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IDProjectCategoryView StatusDate SubmittedLast Update
0005360OCaml~DO NOT USE (was: OCaml general)public2011-09-25 14:562012-09-25 20:07
ReporterPascal Cuoq 
Assigned To 
PlatformOSOS Version
Product Version3.12.1 
Target VersionFixed in Version 
Summary0005360: For 64-bit targets, array bound checking assembly code could be more compact
DescriptionConsider the following module:

type t

let f (a: t array) =

Here is a diff between the code generated by OCaml 3.12.1 and the code that could be expected for bounds checking, when values have the same size as double-precision floating-point numbers :

--- t.orig.s 2011-09-25 14:43:16.000000000 +0200
+++ t.s 2011-09-25 14:44:05.000000000 +0200
@@ -28,20 +28,17 @@
     movq %rax, %rdi
     movq -8(%rdi), %rax
     movq %rax, %rbx
- andq $255, %rbx
- cmpq $254, %rbx
- je .L100
- shrq $9, %rax
- cmpq $15, %rax
+ shrq $9, %rbx
+ cmpq $15, %rbx
     jbe .L102
+ andq $255, %rax
+ cmpq $254, %rax
+ je .L100
     movq 56(%rdi), %rax
     addq $8, %rsp
     .align 4
- shrq $9, %rax
- cmpq $15, %rax
- jbe .L102
 .L103: subq $16, %r15
     movq caml_young_limit@GOTPCREL(%rip), %rax
     cmpq (%rax), %r15

The minimally tested attached patch implements the new version.
TagsNo tags attached.
Attached Filespatch file icon factor_array_length.patch [^] (1,085 bytes) 2011-09-25 14:56 [Show Content]
patch file icon factor_array_length_2.patch [^] (1,950 bytes) 2011-12-22 09:47 [Show Content]

- Relationships
related to 0005345closed Optimize bounds checking 

-  Notes
gasche (developer)
2011-12-21 11:24

Mandatory hard-facts question -- I hope xleroy didn't patent it: do you have an example of real application (Frama-C?) where this induced a noticeable performance improvement?
pascal_cuoq (reporter)
2011-12-22 01:30

This is not a performance optimization, it is a code size optimization. In realistic function f above, the same three-instruction sequence appears at the beginning of each of two branches, making the code of this function three instructions longer than necessary. This is stupid and can be fixed with the same "if wordsize_shift = numfloat_shift" test that's already used elsewhere in

I have no doubt that this is entirely absorbed by other inefficiencies in the compiler, if that's what you are getting at. The only hard facts I have at hand are that the Frama-C core (excluding most functionality) compiles to a 10MB binary and that compiling with -compact makes it smaller *and* faster, hinting that code bloat does influence performance.
gasche (developer)
2011-12-22 09:53
edited on: 2011-12-22 10:05

I compiled frama-C without -compact on my trunk, and here are the size of toplevel.opt:
- 10476K (10697637) without any patch
- 10472K (10691109) with your patch (reduces Parrayrefs)
- 10468K (10689669) with the patch I just uploaded, that reduces both Parrayrefs and Parraysets (I haven't checked it carefully though)

The difference is rather small.

That said, in the process I discovered that this optimization is already performed in the Parraylength case, so applying it in the Parrayref and Parrayset cases does not seem preposterous.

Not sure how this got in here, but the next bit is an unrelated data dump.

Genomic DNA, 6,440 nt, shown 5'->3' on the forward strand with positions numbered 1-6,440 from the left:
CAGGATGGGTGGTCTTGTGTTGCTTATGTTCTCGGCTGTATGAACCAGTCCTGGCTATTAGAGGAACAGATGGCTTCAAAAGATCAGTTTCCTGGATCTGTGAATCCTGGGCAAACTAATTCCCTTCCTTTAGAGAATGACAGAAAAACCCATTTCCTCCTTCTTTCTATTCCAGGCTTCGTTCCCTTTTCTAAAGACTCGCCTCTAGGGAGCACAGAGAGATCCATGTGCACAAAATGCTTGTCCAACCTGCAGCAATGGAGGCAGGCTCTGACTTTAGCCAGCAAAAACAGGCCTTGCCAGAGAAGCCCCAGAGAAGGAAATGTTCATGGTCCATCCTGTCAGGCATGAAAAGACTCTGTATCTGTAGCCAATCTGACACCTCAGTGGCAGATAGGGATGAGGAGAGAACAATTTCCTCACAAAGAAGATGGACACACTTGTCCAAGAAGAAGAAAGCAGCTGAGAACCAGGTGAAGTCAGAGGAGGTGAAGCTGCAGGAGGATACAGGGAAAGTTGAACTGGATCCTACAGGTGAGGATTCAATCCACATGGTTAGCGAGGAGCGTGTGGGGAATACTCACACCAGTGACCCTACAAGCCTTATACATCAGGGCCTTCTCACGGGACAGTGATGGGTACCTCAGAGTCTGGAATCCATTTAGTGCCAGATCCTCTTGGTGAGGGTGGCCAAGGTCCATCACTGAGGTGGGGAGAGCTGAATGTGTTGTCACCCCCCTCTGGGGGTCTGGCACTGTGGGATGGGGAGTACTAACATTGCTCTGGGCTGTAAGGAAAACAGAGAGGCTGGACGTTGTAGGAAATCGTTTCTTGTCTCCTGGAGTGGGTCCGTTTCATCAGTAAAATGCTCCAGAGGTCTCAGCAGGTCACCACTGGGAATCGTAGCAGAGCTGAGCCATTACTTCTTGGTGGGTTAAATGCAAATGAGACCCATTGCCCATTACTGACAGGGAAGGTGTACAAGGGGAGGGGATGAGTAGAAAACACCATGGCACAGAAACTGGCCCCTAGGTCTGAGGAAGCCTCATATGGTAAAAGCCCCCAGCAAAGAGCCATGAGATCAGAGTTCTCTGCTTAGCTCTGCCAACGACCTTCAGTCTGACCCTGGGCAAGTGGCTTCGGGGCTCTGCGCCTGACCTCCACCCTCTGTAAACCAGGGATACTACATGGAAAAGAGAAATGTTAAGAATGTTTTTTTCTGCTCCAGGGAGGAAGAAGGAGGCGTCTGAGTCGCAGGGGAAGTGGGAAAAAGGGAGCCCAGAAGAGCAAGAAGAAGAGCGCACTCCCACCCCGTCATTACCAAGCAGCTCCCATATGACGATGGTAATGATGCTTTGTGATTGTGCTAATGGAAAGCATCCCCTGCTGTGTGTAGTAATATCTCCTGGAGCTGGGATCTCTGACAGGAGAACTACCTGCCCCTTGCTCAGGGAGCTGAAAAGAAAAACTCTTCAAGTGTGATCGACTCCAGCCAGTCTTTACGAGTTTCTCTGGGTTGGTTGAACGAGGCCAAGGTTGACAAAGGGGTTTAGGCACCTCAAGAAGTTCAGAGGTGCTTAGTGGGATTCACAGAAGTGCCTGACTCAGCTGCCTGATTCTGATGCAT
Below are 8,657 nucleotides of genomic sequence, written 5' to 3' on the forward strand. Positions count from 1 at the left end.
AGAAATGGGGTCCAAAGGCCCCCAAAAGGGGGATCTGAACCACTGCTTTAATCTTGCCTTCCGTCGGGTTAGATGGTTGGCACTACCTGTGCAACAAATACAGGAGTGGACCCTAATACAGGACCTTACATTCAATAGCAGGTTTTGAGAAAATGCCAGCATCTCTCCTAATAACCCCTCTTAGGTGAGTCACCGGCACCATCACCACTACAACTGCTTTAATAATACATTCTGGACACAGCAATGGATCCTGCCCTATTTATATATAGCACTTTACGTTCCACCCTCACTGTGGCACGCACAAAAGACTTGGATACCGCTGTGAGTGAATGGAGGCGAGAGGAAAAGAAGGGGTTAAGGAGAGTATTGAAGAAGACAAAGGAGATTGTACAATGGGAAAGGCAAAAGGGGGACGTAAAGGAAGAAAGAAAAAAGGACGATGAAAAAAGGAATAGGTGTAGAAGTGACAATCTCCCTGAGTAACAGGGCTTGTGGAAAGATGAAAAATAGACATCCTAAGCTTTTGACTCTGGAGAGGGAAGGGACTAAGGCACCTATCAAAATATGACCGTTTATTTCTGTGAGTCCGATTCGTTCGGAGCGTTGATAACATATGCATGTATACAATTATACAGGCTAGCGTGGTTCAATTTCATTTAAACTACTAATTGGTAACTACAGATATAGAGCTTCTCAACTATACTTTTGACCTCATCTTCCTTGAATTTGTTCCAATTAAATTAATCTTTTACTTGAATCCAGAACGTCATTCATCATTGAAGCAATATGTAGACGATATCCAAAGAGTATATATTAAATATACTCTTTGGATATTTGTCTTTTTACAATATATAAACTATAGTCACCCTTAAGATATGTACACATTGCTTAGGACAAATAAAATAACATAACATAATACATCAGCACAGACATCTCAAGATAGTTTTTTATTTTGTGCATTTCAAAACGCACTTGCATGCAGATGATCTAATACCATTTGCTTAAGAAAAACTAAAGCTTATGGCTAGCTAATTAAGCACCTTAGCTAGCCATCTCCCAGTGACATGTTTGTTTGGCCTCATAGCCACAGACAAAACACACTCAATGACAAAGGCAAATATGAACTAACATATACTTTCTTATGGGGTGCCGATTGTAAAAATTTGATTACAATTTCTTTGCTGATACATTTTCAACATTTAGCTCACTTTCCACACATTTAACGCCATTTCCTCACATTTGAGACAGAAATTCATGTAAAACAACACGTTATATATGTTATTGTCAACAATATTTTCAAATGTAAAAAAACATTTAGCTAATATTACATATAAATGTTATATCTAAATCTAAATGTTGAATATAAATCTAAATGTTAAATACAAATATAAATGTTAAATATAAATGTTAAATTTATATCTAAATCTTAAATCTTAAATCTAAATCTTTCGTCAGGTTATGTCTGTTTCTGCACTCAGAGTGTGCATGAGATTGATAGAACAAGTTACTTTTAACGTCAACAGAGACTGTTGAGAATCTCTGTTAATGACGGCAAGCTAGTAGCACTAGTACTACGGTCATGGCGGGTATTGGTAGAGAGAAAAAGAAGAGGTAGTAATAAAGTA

PS: Oh, and Frama-C doesn't compile as is against trunk, because you have some Datatype.Hashtbl functor with input signature Hashtbl.S, to which you pass your Inthash module, but the signature of stdlib's Hashtbl changed in trunk (a new "stats" function is available). It is not future-proof to depend contravariantly on a stdlib interface.

xleroy (administrator)
2011-12-22 10:20

Patch #2 applied in SVN trunk (commit 11932).

I agreee more compact code is better, and optimizations specific to 64-bit targets are welcome since these targets are getting dominant.

For Parraylength, the 64-bit case saves one run-time test, while for Parrayrefs and Parraysets we have the same number of tests executed (2), but produce one fewer. So, the benefits will be much smaller.
pascal_cuoq (reporter)
2011-12-22 18:13
edited on: 2011-12-22 18:32


All together, the patches here and from entry 0005345 (including the assembly-level patch 0002 that was rejected) applied to OCaml 3.12.1 appear to make the sha1.c benchmark from [^] 1.5% faster (same protocol as in the blog post, sha1.c modified to run the same computations 5 times). This is pretty cool even if it does not nearly bridge the gap with CompCert's interpreter.

Other Frama-C use cases would use a smaller proportion of array operations, but yet other use cases would use more. I think the sha1.c benchmark is average in this respect.

- Issue History
Date Modified Username Field Change
2011-09-25 14:56 Pascal Cuoq New Issue
2011-09-25 14:56 Pascal Cuoq File Added: factor_array_length.patch
2011-12-21 11:24 gasche Note Added: 0006430
2011-12-21 11:24 gasche Status new => feedback
2011-12-22 01:30 pascal_cuoq Note Added: 0006480
2011-12-22 09:40 protz Relationship added related to 0005345
2011-12-22 09:47 gasche File Added: factor_array_length_2.patch
2011-12-22 09:53 gasche Note Added: 0006485
2011-12-22 09:58 gasche Note Edited: 0006485 View Revisions
2011-12-22 10:04 gasche Assigned To => gasche
2011-12-22 10:04 gasche Status feedback => new
2011-12-22 10:04 gasche Assigned To gasche =>
2011-12-22 10:05 gasche Note Edited: 0006485 View Revisions
2011-12-22 10:20 xleroy Note Added: 0006488
2011-12-22 10:20 xleroy Status new => resolved
2011-12-22 10:20 xleroy Resolution open => fixed
2011-12-22 18:13 pascal_cuoq Note Added: 0006508
2011-12-22 18:32 gasche Note Edited: 0006508 View Revisions
2012-09-25 20:07 xleroy Status resolved => closed
2017-02-23 16:36 doligez Category OCaml general => -OCaml general
2017-03-03 17:55 doligez Category -OCaml general => -(deprecated) general
2017-03-03 18:01 doligez Category -(deprecated) general => ~deprecated (was: OCaml general)
2017-03-06 17:04 doligez Category ~deprecated (was: OCaml general) => ~DO NOT USE (was: OCaml general)

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